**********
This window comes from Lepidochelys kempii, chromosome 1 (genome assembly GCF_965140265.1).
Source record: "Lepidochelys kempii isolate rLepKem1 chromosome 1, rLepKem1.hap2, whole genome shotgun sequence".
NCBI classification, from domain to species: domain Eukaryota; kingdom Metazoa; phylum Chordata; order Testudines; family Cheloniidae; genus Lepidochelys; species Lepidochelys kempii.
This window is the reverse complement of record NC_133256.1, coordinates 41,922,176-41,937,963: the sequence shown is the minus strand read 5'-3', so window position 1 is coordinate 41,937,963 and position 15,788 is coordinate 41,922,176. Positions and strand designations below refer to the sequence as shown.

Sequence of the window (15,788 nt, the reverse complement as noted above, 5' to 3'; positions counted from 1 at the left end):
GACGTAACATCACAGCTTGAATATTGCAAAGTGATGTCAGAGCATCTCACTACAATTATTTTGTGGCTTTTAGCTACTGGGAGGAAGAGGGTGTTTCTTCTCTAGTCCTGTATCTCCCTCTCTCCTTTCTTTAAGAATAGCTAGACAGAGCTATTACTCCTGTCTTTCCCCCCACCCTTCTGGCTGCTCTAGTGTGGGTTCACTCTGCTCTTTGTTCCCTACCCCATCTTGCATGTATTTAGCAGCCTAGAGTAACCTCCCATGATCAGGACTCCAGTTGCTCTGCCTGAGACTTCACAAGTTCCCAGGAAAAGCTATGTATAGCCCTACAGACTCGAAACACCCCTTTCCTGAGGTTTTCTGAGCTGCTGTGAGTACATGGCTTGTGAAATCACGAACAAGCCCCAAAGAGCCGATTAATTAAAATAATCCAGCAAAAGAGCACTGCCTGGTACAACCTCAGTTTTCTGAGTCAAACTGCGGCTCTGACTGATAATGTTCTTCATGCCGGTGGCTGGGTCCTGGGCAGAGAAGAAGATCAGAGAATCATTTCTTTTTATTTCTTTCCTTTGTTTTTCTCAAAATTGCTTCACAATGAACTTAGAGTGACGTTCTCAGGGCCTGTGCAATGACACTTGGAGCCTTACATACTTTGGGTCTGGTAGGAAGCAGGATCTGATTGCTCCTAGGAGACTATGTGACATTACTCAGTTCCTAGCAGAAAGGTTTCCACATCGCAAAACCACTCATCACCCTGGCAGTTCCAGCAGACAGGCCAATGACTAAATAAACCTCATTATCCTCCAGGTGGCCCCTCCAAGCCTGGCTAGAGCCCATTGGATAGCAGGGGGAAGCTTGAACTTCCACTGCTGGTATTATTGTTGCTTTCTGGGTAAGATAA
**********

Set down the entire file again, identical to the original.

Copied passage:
This window comes from Lepidochelys kempii, chromosome 1 (genome assembly GCF_965140265.1).
Source record: "Lepidochelys kempii isolate rLepKem1 chromosome 1, rLepKem1.hap2, whole genome shotgun sequence".
NCBI classification, from domain to species: domain Eukaryota; kingdom Metazoa; phylum Chordata; order Testudines; family Cheloniidae; genus Lepidochelys; species Lepidochelys kempii.
This window is the reverse complement of record NC_133256.1, coordinates 41,922,176-41,937,963: the sequence shown is the minus strand read 5'-3', so window position 1 is coordinate 41,937,963 and position 15,788 is coordinate 41,922,176. Positions and strand designations below refer to the sequence as shown.

Sequence of the window (15,788 nt, the reverse complement as noted above, 5' to 3'; positions counted from 1 at the left end):
GACGTAACATCACAGCTTGAATATTGCAAAGTGATGTCAGAGCATCTCACTACAATTATTTTGTGGCTTTTAGCTACTGGGAGGAAGAGGGTGTTTCTTCTCTAGTCCTGTATCTCCCTCTCTCCTTTCTTTAAGAATAGCTAGACAGAGCTATTACTCCTGTCTTTCCCCCCACCCTTCTGGCTGCTCTAGTGTGGGTTCACTCTGCTCTTTGTTCCCTACCCCATCTTGCATGTATTTAGCAGCCTAGAGTAACCTCCCATGATCAGGACTCCAGTTGCTCTGCCTGAGACTTCACAAGTTCCCAGGAAAAGCTATGTATAGCCCTACAGACTCGAAACACCCCTTTCCTGAGGTTTTCTGAGCTGCTGTGAGTACATGGCTTGTGAAATCACGAACAAGCCCCAAAGAGCCGATTAATTAAAATAATCCAGCAAAAGAGCACTGCCTGGTACAACCTCAGTTTTCTGAGTCAAACTGCGGCTCTGACTGATAATGTTCTTCATGCCGGTGGCTGGGTCCTGGGCAGAGAAGAAGATCAGAGAATCATTTCTTTTTATTTCTTTCCTTTGTTTTTCTCAAAATTGCTTCACAATGAACTTAGAGTGACGTTCTCAGGGCCTGTGCAATGACACTTGGAGCCTTACATACTTTGGGTCTGGTAGGAAGCAGGATCTGATTGCTCCTAGGAGACTATGTGACATTACTCAGTTCCTAGCAGAAAGGTTTCCACATCGCAAAACCACTCATCACCCTGGCAGTTCCAGCAGACAGGCCAATGACTAAATAAACCTCATTATCCTCCAGGTGGCCCCTCCAAGCCTGGCTAGAGCCCATTGGATAGCAGGGGGAAGCTTGAACTTCCACTGCTGGTATTATTGTTGCTTTCTGGGTAAGATAA